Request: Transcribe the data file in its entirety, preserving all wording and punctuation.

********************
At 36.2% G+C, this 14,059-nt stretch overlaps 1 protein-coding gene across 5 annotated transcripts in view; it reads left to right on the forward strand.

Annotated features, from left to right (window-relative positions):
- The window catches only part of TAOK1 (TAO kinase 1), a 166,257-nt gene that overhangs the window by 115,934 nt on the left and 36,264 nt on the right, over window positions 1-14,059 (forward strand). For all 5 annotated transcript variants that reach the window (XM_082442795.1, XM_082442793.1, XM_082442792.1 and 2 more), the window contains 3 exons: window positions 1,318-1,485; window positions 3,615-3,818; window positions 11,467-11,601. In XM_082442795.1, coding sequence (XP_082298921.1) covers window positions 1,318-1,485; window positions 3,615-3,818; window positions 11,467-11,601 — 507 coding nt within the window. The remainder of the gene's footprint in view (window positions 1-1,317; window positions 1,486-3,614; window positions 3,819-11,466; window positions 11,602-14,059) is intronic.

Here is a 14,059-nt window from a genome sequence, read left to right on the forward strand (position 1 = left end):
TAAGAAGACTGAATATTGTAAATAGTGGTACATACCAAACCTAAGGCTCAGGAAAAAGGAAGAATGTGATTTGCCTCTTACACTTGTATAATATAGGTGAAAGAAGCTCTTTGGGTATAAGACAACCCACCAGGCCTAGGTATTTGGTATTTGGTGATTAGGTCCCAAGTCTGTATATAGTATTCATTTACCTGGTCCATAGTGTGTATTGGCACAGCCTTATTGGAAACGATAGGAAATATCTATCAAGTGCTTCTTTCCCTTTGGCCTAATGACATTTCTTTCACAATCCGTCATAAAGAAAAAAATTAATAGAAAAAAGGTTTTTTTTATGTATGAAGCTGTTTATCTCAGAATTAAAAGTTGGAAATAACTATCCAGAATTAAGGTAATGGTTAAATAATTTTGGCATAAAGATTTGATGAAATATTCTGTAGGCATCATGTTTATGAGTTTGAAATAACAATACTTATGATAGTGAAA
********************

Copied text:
At 36.2% G+C, this 14,059-nt stretch overlaps 1 protein-coding gene across 5 annotated transcripts in view; it reads left to right on the forward strand.

Annotated features, from left to right (window-relative positions):
- The window catches only part of TAOK1 (TAO kinase 1), a 166,257-nt gene that overhangs the window by 115,934 nt on the left and 36,264 nt on the right, over window positions 1-14,059 (forward strand). For all 5 annotated transcript variants that reach the window (XM_082442795.1, XM_082442793.1, XM_082442792.1 and 2 more), the window contains 3 exons: window positions 1,318-1,485; window positions 3,615-3,818; window positions 11,467-11,601. In XM_082442795.1, coding sequence (XP_082298921.1) covers window positions 1,318-1,485; window positions 3,615-3,818; window positions 11,467-11,601 — 507 coding nt within the window. The remainder of the gene's footprint in view (window positions 1-1,317; window positions 1,486-3,614; window positions 3,819-11,466; window positions 11,602-14,059) is intronic.

Here is a 14,059-nt window from a genome sequence, read left to right on the forward strand (position 1 = left end):
TAAGAAGACTGAATATTGTAAATAGTGGTACATACCAAACCTAAGGCTCAGGAAAAAGGAAGAATGTGATTTGCCTCTTACACTTGTATAATATAGGTGAAAGAAGCTCTTTGGGTATAAGACAACCCACCAGGCCTAGGTATTTGGTATTTGGTGATTAGGTCCCAAGTCTGTATATAGTATTCATTTACCTGGTCCATAGTGTGTATTGGCACAGCCTTATTGGAAACGATAGGAAATATCTATCAAGTGCTTCTTTCCCTTTGGCCTAATGACATTTCTTTCACAATCCGTCATAAAGAAAAAAATTAATAGAAAAAAGGTTTTTTTTATGTATGAAGCTGTTTATCTCAGAATTAAAAGTTGGAAATAACTATCCAGAATTAAGGTAATGGTTAAATAATTTTGGCATAAAGATTTGATGAAATATTCTGTAGGCATCATGTTTATGAGTTTGAAATAACAATACTTATGATAGTGAAA